“Alaska: The Last Frontier” aired its season finale on Sunday night, and like much of the rest of the fifth season, it was hard to watch. Entitled, “Surviving the Seasons,” the episode included Otto Kilcher in bed seriously ill with a hernia that had been left untreated for 20 years. As the doctor examined the protruding intestine, Otto yelled out in pain. The prognosis from the old bush doctor included the graphically detailed description of a strangulated hernia.
Previews and commercials had teased viewers with the mention of a blood clot moving to the lung resulting in death, but, to be perfectly upfront with my readers, I never got to see that part. During the hernia scene, my entire family was also yelling, “Turn the channel!” It was just too painful to watch.
Before we turned the channel, we had already seen a much-stronger Atz Lee than in previous episodes. It was great to see him up and moving around after his so very painful rehabilitation. Watching him on “Alaska: The Last Frontier” this season has not been a relaxing experience, and most viewers would probably admit that. In this episode, he foolishly took off by himself in frigid Alaska winter weather to check out his hunting cabin.
After finding his cabin, which he had hoped to make their principle residence, horribly ransacked by bears, he visited a neighbor who offered him another place to build another cabin. He ended up deciding that he would stay there until morning to avoid spending a night in the freezing woods. He told the neighbor that it would be better for them to worry a little bit about him than for him to freeze to death.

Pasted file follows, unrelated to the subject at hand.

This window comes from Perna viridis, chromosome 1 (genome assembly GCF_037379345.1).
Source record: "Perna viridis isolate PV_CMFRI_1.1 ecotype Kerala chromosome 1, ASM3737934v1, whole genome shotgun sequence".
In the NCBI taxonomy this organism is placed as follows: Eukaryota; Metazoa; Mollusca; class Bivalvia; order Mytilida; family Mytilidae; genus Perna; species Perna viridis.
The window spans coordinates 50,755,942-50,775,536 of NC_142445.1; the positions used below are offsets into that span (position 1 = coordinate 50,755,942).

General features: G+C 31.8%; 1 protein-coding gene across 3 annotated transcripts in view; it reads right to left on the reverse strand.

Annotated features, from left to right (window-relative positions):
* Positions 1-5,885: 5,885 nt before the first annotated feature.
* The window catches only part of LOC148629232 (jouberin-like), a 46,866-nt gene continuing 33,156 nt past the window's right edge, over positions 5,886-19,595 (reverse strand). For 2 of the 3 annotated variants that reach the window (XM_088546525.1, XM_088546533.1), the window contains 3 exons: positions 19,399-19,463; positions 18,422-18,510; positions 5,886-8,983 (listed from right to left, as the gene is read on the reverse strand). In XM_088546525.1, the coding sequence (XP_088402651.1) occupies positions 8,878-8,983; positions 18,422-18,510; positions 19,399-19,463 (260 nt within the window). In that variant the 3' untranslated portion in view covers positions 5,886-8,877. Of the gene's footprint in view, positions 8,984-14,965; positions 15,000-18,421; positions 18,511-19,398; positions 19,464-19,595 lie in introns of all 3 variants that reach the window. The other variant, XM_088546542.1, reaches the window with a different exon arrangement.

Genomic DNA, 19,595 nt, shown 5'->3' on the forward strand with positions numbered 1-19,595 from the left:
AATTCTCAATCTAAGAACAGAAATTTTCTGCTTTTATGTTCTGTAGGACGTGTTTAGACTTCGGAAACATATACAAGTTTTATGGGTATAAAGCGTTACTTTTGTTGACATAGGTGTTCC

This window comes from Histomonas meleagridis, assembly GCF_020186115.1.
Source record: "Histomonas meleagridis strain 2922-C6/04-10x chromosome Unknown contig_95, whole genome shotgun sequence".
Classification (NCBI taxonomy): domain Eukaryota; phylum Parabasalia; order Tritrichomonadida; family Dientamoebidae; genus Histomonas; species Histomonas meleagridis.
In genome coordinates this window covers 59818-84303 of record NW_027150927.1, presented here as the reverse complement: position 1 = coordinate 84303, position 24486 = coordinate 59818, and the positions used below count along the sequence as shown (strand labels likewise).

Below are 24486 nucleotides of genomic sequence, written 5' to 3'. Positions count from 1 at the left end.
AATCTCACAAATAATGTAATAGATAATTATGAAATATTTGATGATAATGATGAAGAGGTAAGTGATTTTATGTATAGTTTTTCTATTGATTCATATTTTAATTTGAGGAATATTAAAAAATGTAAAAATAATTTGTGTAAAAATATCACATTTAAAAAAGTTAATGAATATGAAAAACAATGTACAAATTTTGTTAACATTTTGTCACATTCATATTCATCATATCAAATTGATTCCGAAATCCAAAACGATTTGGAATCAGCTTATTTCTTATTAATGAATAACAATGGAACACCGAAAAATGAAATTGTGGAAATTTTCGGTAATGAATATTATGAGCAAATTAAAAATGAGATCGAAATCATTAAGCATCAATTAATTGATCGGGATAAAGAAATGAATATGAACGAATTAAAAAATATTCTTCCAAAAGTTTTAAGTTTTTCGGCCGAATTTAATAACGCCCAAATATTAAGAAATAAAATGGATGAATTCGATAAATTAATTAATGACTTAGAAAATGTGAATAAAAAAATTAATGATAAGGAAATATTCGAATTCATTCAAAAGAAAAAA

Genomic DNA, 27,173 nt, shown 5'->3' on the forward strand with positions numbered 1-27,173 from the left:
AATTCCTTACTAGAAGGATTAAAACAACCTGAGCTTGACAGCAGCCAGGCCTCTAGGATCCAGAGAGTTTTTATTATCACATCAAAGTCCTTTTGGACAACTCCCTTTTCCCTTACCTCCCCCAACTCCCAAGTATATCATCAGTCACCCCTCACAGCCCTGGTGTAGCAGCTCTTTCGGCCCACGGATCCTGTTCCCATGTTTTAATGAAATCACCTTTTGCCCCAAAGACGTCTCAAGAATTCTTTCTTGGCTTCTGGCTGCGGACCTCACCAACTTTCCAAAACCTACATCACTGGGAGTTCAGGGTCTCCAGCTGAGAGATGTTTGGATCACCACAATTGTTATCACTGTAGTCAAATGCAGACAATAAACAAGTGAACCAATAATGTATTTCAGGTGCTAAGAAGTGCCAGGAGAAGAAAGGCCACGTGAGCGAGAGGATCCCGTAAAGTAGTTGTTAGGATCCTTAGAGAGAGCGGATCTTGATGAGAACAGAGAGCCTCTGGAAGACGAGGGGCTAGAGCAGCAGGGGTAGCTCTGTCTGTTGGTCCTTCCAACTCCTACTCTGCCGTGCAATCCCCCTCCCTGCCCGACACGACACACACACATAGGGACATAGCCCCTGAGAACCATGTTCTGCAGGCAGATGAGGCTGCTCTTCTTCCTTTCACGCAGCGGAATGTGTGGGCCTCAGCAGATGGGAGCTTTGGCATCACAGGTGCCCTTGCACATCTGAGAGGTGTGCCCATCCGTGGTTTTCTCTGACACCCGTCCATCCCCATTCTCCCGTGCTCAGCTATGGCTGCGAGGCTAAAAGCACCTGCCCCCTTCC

The next morning, his wife, Jane, and his father Atz and his wife, Bonnie, were understandably worried, and they took off on snowmobiles to search for him in the frozen conditions. When they came upon an enthusiastic Atz Lee, babbling on and on about building this cabin in the woods, the frantic family members were obviously not amused. His wife appeared to be angry after all the trauma she had recently experienced due to his hiking accident.
We hypocritically protest some of the more ridiculously fake reality shows from Alaska, but this show is pretty straightforward. (They do seem to go on a bit about how remote they are and their fight to survive when there are grocery stores down the street.) The Kilchers show us a fairly real picture of their lives on the homestead, including their outhouses! Viewers have come to love this familiar family over the past five seasons, but this season has been exhausting. Through no fault of their own, the Kilchers have made us feel a bit like Jane, just run through the wringer.
We certainly hope that Otto will get the medical care he needs and make a full recovery. We are accustomed to his light-hearted, hard-working persona. TVRuckus describes him as the Kilcher who is most likely to do something unsafe, and that is probably correct. However, it is terribly hard to see him so sick.